Health-care workers wait for airline passengers at a COVID-19 testing centre at Trudeau Airport in Montreal, Friday, Feb. 19, 2021. THE CANADIAN PRESS/Ryan Remiorz

Health-care workers wait for airline passengers at a COVID-19 testing centre at Trudeau Airport in Montreal, Friday, Feb. 19, 2021. THE CANADIAN PRESS/Ryan Remiorz

Feds to lift 14-day quarantine requirement for fully vaccinated Canadian travellers

It will apply to Canadian citizens and permanent residents who have had a full course of a COVID-19 vaccine

The federal government is set to announce today that fully vaccinated Canadian travellers will no longer need to spend 14 days in quarantine upon arriving home.

A federal source familiar with the policy says the change will go into effect in early July.

The source spoke on condition of anonymity in order to discuss a policy decision that has yet to be made public.

It will apply to Canadian citizens and permanent residents who have had a full course of a COVID-19 vaccine.

Affected travellers will be required to take a COVID-19 test upon arrival in Canada, and remain in isolation until the test comes back negative.

The government will also eliminate the need for fully vaccinated Canadian air travellers to spend three days quarantining in an authorized hotel upon arriving in the country.

The Canadian Press


Like us on Facebook and follow us on Twitter.

CanadaCoronavirus

Just Posted

A person receives a COVID-19 vaccine at a vaccination clinic run by Vancouver Coastal Health, in Richmond, B.C., Saturday, April 10, 2021. (THE CANADIAN PRESS/Jonathan Hayward)
Local youth vaccination clinics underway

Pfizer vaccine will be used

A person receives a COVID-19 vaccine at a vaccination clinic run by Vancouver Coastal Health, in Richmond, B.C., Saturday, April 10, 2021. Northern Health confirmed it has the lowest vaccination rates amongst the province’s five regional health authorities. (THE CANADIAN PRESS/Jonathan Hayward)
Vaccination rates in Vanderhoof, Fraser Lake, Fort St James well below provincial average

COVID-19 immunization clinics for youth 12+ coming up in Fort St. James

Fort St. James Fire Department Captain Gary Soles (left), Fire Chief Ryan McVey (centre) and Captain John Bennison show off a new set of ‘jaws of life’ cutters. (Brooke Eschuk, District of Fort St. James photo)
Fort St. James Fire Department receives life-saving rescue tool

New set of ‘jaws-of-life’ cutters arrived last month

People line up to get their COVID-19 vaccine at a vaccination centre, Thursday, June 10, 2021 in Montreal. THE CANADIAN PRESS/Ryan Remiorz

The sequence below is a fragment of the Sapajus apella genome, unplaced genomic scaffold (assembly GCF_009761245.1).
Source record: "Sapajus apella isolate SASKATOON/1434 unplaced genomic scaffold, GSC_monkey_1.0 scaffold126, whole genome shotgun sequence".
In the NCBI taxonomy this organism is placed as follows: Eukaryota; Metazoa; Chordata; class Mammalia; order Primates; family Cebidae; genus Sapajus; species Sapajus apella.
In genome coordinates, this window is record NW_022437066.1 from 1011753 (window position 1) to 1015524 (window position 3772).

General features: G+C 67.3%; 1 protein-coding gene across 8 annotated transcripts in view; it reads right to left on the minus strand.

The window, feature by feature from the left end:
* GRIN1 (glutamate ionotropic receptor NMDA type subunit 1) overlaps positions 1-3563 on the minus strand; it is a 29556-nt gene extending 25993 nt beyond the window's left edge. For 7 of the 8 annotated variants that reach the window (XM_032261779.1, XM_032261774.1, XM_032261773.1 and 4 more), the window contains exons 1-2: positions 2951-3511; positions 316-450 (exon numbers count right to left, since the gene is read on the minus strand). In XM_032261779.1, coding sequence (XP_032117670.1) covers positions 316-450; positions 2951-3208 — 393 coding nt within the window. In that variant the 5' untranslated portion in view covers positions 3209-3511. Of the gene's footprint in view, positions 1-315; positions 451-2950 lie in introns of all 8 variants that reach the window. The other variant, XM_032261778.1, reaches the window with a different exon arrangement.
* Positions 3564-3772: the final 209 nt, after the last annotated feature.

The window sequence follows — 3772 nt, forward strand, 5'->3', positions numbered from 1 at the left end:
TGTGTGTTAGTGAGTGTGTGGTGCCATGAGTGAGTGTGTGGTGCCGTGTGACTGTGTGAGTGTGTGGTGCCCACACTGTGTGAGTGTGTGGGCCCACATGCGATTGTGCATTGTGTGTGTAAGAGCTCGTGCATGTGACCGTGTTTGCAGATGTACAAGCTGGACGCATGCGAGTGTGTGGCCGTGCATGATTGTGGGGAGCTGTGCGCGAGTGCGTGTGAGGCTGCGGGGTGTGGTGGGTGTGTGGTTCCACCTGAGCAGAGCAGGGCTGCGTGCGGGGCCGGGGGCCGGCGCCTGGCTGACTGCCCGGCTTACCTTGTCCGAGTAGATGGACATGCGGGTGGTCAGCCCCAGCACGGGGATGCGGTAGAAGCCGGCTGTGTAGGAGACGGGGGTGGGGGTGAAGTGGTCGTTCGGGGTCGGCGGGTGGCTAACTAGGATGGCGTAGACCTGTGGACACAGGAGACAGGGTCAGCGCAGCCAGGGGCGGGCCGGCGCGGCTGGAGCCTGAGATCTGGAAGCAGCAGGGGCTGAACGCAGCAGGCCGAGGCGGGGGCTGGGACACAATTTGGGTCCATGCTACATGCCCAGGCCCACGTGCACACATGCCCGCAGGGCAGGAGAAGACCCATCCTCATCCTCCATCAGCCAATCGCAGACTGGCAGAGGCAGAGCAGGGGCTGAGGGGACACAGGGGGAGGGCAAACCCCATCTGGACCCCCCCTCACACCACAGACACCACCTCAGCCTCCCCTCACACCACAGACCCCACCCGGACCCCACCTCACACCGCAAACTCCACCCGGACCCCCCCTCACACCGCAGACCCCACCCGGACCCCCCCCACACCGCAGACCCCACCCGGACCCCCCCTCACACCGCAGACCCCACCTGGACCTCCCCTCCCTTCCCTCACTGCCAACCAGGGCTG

Vaccines, low COVID case counts increase Father’s Day hope, but risk is still there

Expert says people will have to do their own risk calculus before popping in on Papa

FILE – A science class at L.A. Matheson Secondary in Surrey, B.C. on March 12, 2021. (Lauren Collins/Surrey Now Leader)
Teachers’ union wants more COVID transmission data as B.C. prepares for back-to-school

BCTF says that details will be important as province works on plan for September

Provincial health officer Dr. Bonnie Henry outlines B.C.’s COVID-19 restart plan, May 25, 2021, including larger gatherings and a possible easing of mandatory masks on July 1. (B.C. government photo)
B.C. records 120 new COVID-19 cases, second vaccines accelerating

Lower Pfizer deliveries for early July, Moderna shipments up

Cannabis bought in British Columbia (Ashley Wadhwani/Black Press Media)
Is it time to start thinking about greener ways to package cannabis?

Packaging suppliers are still figuring eco-friendly and affordable packaging options that fit the mandates of Cannabis Regulations

A Heffley Creek peacock caught not one - but two - lifts on a logging truck this month. (Photo submitted)
Heffley Creek-area peacock hops logging trucks in search of love

Peacock hitched two lifts in the past month

The Calgary skyline is seen on Friday, Sept. 15, 2017. THE CANADIAN PRESS/Jeff McIntosh
2 deaths from COVID-19 Delta variant in Alberta, 1 patient was fully immunized

Kerry Williamson with Alberta Health Services says the patients likely acquired the virus in the hospital

The first suspension bridge is the tallest in Canada, with a second suspension bridge just below it. The two are connected by a trail that’s just over 1 km. (Claire Palmer photo)
PHOTOS: The highest suspension bridges in Canada just opened in B.C.

The Skybridge in Golden allows visitors to take in views standing at 130 and 80 metres

BC Green Party leader and Cowichan Valley MLA Sonia Furstenau introduced a petition to the provincial legislature on Thursday calling for the end of old-growth logging in the province. (File photo)
BC Green leader Furstenau introduces old-growth logging petition

Party calls for the end of old-growth logging as protests in Fairy Creek continue

B.C. Premier John Horgan leaves his office for a news conference in the legislature rose garden, June 3, 2020. (B.C. government photo)
B.C. premier roasted for office budget, taxing COVID-19 benefits

Youth addiction law that triggered election hasn’t appeared

Most Read